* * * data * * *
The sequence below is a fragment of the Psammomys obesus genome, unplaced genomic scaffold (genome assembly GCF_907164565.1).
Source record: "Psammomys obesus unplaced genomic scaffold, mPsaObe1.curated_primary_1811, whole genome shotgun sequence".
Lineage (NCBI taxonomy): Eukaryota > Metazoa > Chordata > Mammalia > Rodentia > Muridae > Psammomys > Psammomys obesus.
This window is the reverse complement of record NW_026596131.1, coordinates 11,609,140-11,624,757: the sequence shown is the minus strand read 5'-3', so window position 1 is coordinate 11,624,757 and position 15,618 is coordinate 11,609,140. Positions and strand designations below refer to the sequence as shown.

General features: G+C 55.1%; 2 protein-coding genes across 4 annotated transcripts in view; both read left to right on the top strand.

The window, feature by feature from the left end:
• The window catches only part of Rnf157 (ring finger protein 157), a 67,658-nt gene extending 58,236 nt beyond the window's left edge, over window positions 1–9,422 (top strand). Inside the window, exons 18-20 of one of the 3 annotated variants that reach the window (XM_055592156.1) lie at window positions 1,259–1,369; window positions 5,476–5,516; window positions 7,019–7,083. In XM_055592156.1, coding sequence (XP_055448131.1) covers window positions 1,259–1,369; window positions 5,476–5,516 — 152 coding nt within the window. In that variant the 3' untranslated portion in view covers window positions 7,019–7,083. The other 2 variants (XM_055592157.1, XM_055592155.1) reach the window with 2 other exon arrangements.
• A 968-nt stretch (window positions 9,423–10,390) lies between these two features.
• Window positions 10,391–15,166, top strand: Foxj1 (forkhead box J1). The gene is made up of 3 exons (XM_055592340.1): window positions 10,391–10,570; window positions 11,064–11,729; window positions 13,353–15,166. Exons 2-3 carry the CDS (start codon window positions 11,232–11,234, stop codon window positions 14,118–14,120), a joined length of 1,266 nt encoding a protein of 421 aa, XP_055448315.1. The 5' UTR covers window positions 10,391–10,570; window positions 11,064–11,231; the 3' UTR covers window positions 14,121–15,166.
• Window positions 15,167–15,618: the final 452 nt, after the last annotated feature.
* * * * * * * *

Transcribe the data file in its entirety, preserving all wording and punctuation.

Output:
The sequence below is a fragment of the Psammomys obesus genome, unplaced genomic scaffold (genome assembly GCF_907164565.1).
Source record: "Psammomys obesus unplaced genomic scaffold, mPsaObe1.curated_primary_1811, whole genome shotgun sequence".
Lineage (NCBI taxonomy): Eukaryota > Metazoa > Chordata > Mammalia > Rodentia > Muridae > Psammomys > Psammomys obesus.
This window is the reverse complement of record NW_026596131.1, coordinates 11,609,140-11,624,757: the sequence shown is the minus strand read 5'-3', so window position 1 is coordinate 11,624,757 and position 15,618 is coordinate 11,609,140. Positions and strand designations below refer to the sequence as shown.

General features: G+C 55.1%; 2 protein-coding genes across 4 annotated transcripts in view; both read left to right on the top strand.

The window, feature by feature from the left end:
• The window catches only part of Rnf157 (ring finger protein 157), a 67,658-nt gene extending 58,236 nt beyond the window's left edge, over window positions 1–9,422 (top strand). Inside the window, exons 18-20 of one of the 3 annotated variants that reach the window (XM_055592156.1) lie at window positions 1,259–1,369; window positions 5,476–5,516; window positions 7,019–7,083. In XM_055592156.1, coding sequence (XP_055448131.1) covers window positions 1,259–1,369; window positions 5,476–5,516 — 152 coding nt within the window. In that variant the 3' untranslated portion in view covers window positions 7,019–7,083. The other 2 variants (XM_055592157.1, XM_055592155.1) reach the window with 2 other exon arrangements.
• A 968-nt stretch (window positions 9,423–10,390) lies between these two features.
• Window positions 10,391–15,166, top strand: Foxj1 (forkhead box J1). The gene is made up of 3 exons (XM_055592340.1): window positions 10,391–10,570; window positions 11,064–11,729; window positions 13,353–15,166. Exons 2-3 carry the CDS (start codon window positions 11,232–11,234, stop codon window positions 14,118–14,120), a joined length of 1,266 nt encoding a protein of 421 aa, XP_055448315.1. The 5' UTR covers window positions 10,391–10,570; window positions 11,064–11,231; the 3' UTR covers window positions 14,121–15,166.
• Window positions 15,167–15,618: the final 452 nt, after the last annotated feature.